1. Shanghai Astronomy Museum by Ennead Architects - Shanghai, China
The brand new Shanghai Museum of Astronomy opened to the public on July 18, 2021, becoming the world’s largest astronomical museum and planetarium. The building was designed by Thomas J. Wong, and it is meant to replicate the orbital relationship between planetary bodies.
The rounded shapes are reminiscent of planetary orbits, and the dome at the center is like a planet. These subtle but effective references introduce visitors to the cosmos and astronomy even before they set foot inside the building. In addition to many astronomical exhibitions, the museum also has an observatory, a Digital Sky Theater, and a 78-foot (24 m) tall solar telescope.
2. Niliaitta Cabin by Studio Puisto - Finland
Standing on one “leg” in the middle of the woods next to the Salamajarvi National Park in Finland, the Niliaitta cabin makes a lasting impression on anyone who has ever seen it. The pitch-black wooden home with a floor-to-ceiling window may not be a massive architectural project, but its unique design is definitely worth a special mention.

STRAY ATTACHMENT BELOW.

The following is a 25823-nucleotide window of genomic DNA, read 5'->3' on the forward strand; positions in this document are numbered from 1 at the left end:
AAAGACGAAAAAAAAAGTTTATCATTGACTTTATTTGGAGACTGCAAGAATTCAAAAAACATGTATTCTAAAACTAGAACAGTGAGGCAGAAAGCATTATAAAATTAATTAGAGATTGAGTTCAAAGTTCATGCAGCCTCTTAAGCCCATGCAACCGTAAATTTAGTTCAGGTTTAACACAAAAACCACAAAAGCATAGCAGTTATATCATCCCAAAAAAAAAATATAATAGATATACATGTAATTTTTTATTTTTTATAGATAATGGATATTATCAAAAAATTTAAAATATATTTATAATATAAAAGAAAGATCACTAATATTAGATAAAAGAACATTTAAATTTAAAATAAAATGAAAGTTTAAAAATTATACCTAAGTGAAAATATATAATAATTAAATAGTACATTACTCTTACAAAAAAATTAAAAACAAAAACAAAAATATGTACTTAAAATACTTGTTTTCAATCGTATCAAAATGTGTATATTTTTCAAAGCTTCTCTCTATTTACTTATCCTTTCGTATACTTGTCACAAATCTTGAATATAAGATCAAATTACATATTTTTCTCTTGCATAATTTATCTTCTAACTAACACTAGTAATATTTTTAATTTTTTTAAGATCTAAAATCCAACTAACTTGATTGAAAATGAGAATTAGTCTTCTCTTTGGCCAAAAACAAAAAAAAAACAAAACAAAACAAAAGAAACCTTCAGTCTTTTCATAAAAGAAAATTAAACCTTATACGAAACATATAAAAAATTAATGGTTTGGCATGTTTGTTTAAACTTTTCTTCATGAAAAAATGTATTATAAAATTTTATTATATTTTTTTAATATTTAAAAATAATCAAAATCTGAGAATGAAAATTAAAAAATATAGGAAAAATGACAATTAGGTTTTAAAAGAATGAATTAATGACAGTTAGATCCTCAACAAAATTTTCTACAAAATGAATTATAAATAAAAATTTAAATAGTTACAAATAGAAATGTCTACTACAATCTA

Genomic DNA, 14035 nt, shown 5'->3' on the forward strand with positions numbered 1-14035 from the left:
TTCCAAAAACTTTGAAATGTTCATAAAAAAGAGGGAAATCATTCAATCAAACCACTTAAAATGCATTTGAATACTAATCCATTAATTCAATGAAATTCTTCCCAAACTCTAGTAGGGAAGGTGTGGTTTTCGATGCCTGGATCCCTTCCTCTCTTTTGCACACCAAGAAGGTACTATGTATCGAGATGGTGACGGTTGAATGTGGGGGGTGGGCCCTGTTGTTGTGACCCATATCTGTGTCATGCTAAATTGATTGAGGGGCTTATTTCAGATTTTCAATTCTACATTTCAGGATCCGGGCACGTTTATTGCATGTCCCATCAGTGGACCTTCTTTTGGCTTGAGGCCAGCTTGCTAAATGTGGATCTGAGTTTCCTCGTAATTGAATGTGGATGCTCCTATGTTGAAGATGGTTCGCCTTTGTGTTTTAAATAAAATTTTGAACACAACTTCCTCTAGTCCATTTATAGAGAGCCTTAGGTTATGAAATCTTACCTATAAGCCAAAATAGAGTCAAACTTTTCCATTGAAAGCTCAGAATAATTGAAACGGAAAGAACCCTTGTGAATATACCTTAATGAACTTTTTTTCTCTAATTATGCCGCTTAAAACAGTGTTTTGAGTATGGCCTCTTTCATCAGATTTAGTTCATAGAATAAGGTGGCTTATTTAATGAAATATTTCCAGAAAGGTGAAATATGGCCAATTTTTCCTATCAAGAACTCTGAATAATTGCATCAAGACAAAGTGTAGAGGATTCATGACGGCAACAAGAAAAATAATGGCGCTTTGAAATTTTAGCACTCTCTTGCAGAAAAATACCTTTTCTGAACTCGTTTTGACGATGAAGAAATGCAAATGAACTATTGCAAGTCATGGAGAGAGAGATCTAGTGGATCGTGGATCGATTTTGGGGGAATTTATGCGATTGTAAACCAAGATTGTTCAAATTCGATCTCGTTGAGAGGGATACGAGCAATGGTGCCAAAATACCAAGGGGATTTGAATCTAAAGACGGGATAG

Designed by Studio Puisto, this elevated cabin is inspired by ancient building structures called Niliaitta, invented by the indigenous Sami people from Lapland as a way to store food outside. The modern Niliaitta aims to pay tribute to the Sami culture and create a remote and sheltered environment for visitors.
3. Sunac Guangzhou Grand Theatre by Steven Chilton Architects - Guangzhou, China
Definitely the boldest building on this list, the Sunac Guangzhou Grand Theatre marries tradition and contemporary architecture like few projects do. The architects aimed to preserve Guangzhou’s history as the heart of the Silk Road, hence the bold red color and fluid shape of the building that are meant to imitate the folds of silk.
The colorful cladding of the building features illustrations developed by the contemporary Chinese artist Zhang Hongfei. The Sunac Guangzhou Grand Theatre is a public theater that hosts local performances and other entertainment venues.
4. Little Island by Heatherwick Studio and MNLA - New York City, USA
New Yorkers now have a new nature retreat in the middle of the Hudson River. You read that right - in the river! The 2.4-acre (0.97 ha) manmade island is located west of Manhattan and is adjacent to Hudson River Park. The Little Island park is supported by 132 columns that act as garden pots. They're called tulip pots, and they hold the dirt and plant life that make up the park. These tulip pots are elevated at different levels to prevent flooding and provide a beautiful view of the city from the top.